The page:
And it isn’t only boomers who are quilting. Young people like it too, that bodes good for a future.

“You see a lot of students quilting now during a Kansas City Art Institute and a Johnson County Community College weave humanities programs. And 4-H clubs are still utterly active in quilting,” Droege said.

A lot of today’s quilters don’t indeed quilt: They square together a tip covering and afterwards sinecure someone else to do a sandwiching.

And business is solid adequate that, a integrate of years ago, Stephanie Dodson of Olathe took a jump and invested several thousand dollars in a hand-guided long-arm quilting appurtenance and non-stop Summerwind Studio. It stitches together a cover layers in patterns. There are long-arm machines with computerized stitching patterns, Dodson noted, that cost adult to $35,000.

She and her associate organizers aren’t putting on a festival for profit, she said. “We are doing it since we wish to share a adore of quilting.”

Quilters still accumulate for quilting bees (with names like Prince’s Harem, Quilty Girls and Thread Heads) and attend in challenges, that need them to make a cover with a specific thesis or elements. A lot of them are sponsored by fabric companies or cover shops to foster use of their products.

Then there are turn robins, in that several quilters make a retard for a core of a cover following discipline for size, tone and theme. The pieced-together blocks are afterwards upheld to a member of a group, who adds a limit afterwards passes it on to another member to emanate a second border, and so on.

That’s how Sheldon got started. She had been training sewing to 4-H clubs and was a appurtenance knitter and spinner when she concluded to do a turn robin 18 years ago. She was bending now and took a category where she done a cover in one week.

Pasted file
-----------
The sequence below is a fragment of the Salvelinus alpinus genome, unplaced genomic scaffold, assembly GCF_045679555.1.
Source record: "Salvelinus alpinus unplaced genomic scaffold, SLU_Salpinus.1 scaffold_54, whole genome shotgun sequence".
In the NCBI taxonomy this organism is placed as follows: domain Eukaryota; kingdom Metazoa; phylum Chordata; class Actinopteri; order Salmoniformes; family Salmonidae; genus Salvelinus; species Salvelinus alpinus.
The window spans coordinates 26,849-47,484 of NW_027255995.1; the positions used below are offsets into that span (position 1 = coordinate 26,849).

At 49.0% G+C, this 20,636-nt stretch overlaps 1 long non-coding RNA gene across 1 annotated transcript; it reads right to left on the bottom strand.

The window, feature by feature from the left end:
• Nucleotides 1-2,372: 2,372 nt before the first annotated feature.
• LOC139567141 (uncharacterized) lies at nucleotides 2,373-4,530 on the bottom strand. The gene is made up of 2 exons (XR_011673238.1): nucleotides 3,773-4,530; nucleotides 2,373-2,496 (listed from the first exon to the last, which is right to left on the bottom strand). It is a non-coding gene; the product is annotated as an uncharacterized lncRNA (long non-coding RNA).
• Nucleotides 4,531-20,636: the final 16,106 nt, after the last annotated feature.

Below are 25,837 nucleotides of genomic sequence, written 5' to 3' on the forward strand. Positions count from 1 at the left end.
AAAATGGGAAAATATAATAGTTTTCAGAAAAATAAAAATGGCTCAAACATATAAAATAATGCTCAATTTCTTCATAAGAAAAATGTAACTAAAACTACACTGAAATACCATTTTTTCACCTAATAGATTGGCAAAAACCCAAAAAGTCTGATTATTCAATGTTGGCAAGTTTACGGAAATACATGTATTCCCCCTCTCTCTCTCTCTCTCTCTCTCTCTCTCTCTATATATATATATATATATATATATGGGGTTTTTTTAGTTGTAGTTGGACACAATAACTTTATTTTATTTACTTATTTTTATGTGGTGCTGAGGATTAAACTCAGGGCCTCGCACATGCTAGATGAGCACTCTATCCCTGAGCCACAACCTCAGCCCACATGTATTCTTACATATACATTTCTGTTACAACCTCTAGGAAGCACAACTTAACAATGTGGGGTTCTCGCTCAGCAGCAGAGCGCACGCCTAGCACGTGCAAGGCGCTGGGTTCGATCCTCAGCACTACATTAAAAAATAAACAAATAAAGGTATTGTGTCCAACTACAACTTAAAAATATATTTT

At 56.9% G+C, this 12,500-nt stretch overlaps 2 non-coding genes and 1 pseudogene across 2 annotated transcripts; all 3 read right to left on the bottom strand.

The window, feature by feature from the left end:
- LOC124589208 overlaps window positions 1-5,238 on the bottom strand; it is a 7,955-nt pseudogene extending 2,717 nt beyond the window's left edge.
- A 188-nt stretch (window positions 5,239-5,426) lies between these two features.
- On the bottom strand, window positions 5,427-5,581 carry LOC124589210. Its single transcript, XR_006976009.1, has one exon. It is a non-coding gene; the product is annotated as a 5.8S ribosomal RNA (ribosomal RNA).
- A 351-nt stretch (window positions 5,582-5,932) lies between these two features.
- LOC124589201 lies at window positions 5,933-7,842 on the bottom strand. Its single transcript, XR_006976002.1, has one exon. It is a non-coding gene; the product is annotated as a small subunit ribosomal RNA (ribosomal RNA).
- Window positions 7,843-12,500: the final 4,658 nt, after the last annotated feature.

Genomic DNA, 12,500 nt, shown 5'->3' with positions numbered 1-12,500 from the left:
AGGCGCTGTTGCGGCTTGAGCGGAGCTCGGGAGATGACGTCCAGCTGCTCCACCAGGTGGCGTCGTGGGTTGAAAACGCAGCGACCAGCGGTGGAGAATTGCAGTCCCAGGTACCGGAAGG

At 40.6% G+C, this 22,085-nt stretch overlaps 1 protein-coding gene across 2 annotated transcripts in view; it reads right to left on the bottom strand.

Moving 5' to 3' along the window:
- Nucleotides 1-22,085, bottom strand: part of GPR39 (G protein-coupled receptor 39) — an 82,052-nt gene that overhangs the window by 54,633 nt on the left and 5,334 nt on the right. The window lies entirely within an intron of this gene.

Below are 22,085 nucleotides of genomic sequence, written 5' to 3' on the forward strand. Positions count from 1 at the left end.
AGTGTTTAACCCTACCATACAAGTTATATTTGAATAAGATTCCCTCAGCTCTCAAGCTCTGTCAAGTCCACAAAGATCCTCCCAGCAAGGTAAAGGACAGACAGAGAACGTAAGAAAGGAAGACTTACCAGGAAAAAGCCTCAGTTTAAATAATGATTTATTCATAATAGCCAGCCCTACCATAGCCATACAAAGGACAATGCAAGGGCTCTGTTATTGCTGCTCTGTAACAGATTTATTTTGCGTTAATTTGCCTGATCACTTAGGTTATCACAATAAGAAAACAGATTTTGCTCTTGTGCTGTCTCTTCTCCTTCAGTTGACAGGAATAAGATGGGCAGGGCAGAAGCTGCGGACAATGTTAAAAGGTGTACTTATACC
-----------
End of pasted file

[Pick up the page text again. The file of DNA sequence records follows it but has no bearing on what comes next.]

“People like to unplug from technology, and quilting allows them to step divided from it and work with their hands,” Dodson said.

“If a grandmas did it for unsentimental purposes,” Droege added, “we do it for decrease and recreation.”

Kansas City Regional Quilt Festival

When: 10 a.m.-6 p.m. Friday and Saturday, 10 a.m.-3 p.m. Jun 21

Where: Overland Park Convention Center, 6000 College Blvd.

Price: $10 in advance; $12 during a doorway for single-day pass. Three day passes are $25 in advance. Workshops are additional.

For some-more info: KCRQF.com.

Star quilts

The National World War we Museum and Memorial will vaunt some-more than 20 variations of a 2014 Kansas City Star Quilt, “Where Poppies Grow … Remembering Almo” in a J.C. Nichols Auditorium.

The giveaway vaunt subsequent weekend will illustrate how quilters put their possess spin on a same settlement by regulating opposite fabrics.

Quilters from around a nation finished a 2014 pattern, that commemorated a 100th anniversary of a Great War in Jul 1914. Patterns for any Star cover retard run monthly in a House+Home section.

The cover was designed by Denniele O’Kell Bohannon of Louanna Mary Quilt Design in Harrisonville, Mo., and Janice Britz of Bee Merry Farms in Peculiar as a reverence to Bohannon’s great-grandfather Almo Ebenezer O’Kell, who died Jan. 12, 1919, during age 30 while portion his nation in Koblenz, Germany.

O’Kell’s association and photos have been recorded by his family and yield a abounding story of Almo’s avocation as a medic with Field Hospital No. 3 and a First Division underneath Gen. John J. Pershing, a Missouri native.

Bohannon and Britz will pronounce during a museum during 1 p.m. Saturday, and pointer copies of their book, “Where Poppies Grow: Quilts and Projects Honoring Those Who Served in World War I.”

The vaunt will be 10 a.m.-6 p.m. Friday and Saturday, 10 a.m.-5 p.m. Jun 21 during a National World War we Museum and Memorial, 100 W. 26th St.

Look for Block 6 of The 2015 Star Quilt, “Hazel’s Diary,” subsequent Sunday in H+H.